The Polish company argued that OHIM did not examine certain facts and failed to point out the grounds for such action, in that it did not take into consideration representations of the product from different perspectives presented by the trade mark applicant. Further, a variety of press articles and messages published on websites which showed the blade of grass in a bottle were disregarded by OHIM as being evidence that French consumers regarded the blade of grass as a distinctive feature which related to the nature of use of the mark. CEDC argued that the Board of Appeal did not criticize the admissibility of the evidence appended, but failed to provide the reasons for its assessment of the admissibility of that evidence. As OHIM did not do so, no criticism as to the admissibility of the evidence had been made. CEDC argued that, since the Board of Appeal neither rejected the evidence nor denied its probative value, it was obliged to take it into account and examine it. Failure to do so constituted an infringement of Articles 75, 76(1) and 76(2).

The plea was ruled lawful by the General Court in that the Board of Appeal did not exercise its discretion with an objective way to conclude whether any evidence in addition to that provided for the first time after the time-limit set by the Opposition Division was required. The court noted that, if the Board of Appeal did not exercise its discretion, it could not have stated that the evidence was admissible.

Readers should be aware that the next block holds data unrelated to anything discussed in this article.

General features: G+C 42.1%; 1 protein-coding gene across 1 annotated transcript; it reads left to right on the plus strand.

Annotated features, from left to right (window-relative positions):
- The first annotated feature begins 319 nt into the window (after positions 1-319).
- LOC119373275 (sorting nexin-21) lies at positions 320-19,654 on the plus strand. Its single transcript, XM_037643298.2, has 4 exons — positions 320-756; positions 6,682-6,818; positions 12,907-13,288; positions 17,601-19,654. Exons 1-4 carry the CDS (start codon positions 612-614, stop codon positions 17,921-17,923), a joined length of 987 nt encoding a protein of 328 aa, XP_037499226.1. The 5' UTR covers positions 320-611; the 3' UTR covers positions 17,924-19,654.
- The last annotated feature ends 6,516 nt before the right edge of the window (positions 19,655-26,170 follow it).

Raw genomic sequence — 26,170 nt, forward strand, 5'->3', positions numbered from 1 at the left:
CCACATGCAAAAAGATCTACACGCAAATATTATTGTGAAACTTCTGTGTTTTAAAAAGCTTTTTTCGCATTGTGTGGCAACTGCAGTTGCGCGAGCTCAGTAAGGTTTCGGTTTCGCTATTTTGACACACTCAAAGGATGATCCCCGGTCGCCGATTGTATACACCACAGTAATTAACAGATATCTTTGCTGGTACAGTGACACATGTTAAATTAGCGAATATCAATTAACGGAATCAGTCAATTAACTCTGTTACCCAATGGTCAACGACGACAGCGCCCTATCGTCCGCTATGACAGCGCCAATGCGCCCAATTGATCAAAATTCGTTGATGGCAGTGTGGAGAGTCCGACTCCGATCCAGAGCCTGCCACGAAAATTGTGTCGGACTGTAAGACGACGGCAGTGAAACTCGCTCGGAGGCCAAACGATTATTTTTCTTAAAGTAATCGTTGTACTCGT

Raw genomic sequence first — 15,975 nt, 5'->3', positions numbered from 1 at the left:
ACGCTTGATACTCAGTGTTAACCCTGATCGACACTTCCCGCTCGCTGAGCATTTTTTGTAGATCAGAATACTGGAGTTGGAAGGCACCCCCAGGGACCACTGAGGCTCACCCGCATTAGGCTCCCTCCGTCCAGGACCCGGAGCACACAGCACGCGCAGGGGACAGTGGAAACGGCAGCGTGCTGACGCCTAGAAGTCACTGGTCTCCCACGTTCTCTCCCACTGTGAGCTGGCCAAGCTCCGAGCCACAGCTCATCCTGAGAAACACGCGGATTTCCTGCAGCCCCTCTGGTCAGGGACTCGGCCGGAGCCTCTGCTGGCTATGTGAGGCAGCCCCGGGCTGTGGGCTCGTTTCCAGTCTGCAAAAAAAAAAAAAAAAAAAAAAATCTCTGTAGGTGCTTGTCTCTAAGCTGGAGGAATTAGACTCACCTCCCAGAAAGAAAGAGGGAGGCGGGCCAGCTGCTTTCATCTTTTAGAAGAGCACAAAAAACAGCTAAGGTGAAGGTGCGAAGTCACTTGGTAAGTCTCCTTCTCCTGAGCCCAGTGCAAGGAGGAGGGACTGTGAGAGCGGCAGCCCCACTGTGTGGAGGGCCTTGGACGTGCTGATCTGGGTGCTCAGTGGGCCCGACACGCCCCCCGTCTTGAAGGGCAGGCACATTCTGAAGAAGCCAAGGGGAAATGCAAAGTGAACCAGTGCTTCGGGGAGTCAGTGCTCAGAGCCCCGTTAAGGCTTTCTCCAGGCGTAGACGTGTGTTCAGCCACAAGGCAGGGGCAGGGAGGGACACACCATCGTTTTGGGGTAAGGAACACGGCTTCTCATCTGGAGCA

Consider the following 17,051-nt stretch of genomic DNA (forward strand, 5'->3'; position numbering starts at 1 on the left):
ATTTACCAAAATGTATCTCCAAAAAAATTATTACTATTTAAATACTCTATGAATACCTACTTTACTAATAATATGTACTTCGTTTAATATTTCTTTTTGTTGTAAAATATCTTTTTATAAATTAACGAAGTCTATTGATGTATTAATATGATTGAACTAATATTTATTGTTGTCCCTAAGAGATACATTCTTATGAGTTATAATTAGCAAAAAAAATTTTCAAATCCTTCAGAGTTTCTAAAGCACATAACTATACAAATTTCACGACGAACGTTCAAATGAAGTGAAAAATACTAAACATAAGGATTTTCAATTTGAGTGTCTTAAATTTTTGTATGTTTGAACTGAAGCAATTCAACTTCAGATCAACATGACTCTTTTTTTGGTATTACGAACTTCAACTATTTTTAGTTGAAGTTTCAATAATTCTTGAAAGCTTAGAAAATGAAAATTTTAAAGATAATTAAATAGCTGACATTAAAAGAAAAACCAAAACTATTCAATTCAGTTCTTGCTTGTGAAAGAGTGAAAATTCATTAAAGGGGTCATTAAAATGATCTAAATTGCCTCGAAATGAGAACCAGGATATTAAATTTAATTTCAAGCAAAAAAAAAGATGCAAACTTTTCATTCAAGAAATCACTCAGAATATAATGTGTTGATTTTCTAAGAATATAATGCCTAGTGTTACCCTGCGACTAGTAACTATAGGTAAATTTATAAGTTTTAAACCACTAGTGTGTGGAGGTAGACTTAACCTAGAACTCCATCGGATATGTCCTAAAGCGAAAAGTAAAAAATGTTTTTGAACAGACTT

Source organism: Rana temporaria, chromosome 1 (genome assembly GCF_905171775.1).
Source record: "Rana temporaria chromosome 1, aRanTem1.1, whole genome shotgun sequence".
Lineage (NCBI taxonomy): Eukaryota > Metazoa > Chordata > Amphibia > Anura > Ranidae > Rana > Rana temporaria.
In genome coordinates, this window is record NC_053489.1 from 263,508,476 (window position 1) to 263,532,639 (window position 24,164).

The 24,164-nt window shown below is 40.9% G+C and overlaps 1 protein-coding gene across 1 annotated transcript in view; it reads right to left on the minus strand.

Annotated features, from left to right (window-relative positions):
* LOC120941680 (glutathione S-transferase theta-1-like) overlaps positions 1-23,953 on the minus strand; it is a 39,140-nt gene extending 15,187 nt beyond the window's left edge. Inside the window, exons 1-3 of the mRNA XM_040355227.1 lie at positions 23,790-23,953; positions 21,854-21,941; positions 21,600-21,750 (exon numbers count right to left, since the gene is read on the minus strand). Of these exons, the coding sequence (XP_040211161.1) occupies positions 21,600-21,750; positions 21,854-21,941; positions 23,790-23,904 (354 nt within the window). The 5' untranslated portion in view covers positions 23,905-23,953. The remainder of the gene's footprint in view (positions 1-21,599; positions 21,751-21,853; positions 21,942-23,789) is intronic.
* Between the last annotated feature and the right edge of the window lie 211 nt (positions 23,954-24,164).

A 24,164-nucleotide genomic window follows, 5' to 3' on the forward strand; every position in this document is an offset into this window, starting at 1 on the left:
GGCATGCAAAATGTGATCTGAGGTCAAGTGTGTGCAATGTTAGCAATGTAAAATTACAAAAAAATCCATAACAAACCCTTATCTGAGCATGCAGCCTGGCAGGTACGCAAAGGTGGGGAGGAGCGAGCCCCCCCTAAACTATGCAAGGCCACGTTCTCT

The court also ruled that OHIM was incorrect in replying that, because the Board of Appeal did not include that new evidence in its assessment of the nature of use that must be construed as meaning that it decided not to take it into account. In fact, as the Board of Appeal did not exercise its discretion, it could not have made an implicit finding that that evidence was admissible. Even if it could be considered that OHIM did exercise its discretion as to whether or not to allow the evidence, it must be borne in mind that, according to the case-law, where OHIM exercises its discretion to decide whether to take into account a document that has been submitted out of time, it must give reasons for its decision on the matter. Further, using the term ‘among others’ could not be treated as an objective exercise of such discretion when used for dismissing that evidence.

The court annulled the challenged decision and remitted the appeal to OHIM in order to judge if any evidence in addition to that provided by the applicant for the first time should be considered so that a decision could be made, in view of the guidance from the case law and the present judgment, as well as taking into account circumstances and presenting reason for the decision.

Practical significance

The conclusions presented in this judgment will undoubtedly contribute to increased legal certainty and sound administration in the case of a decision issued by OHIM, in particular through the obligation to justify its decisions in the context of all the evidence presented by the party to opposition proceedings.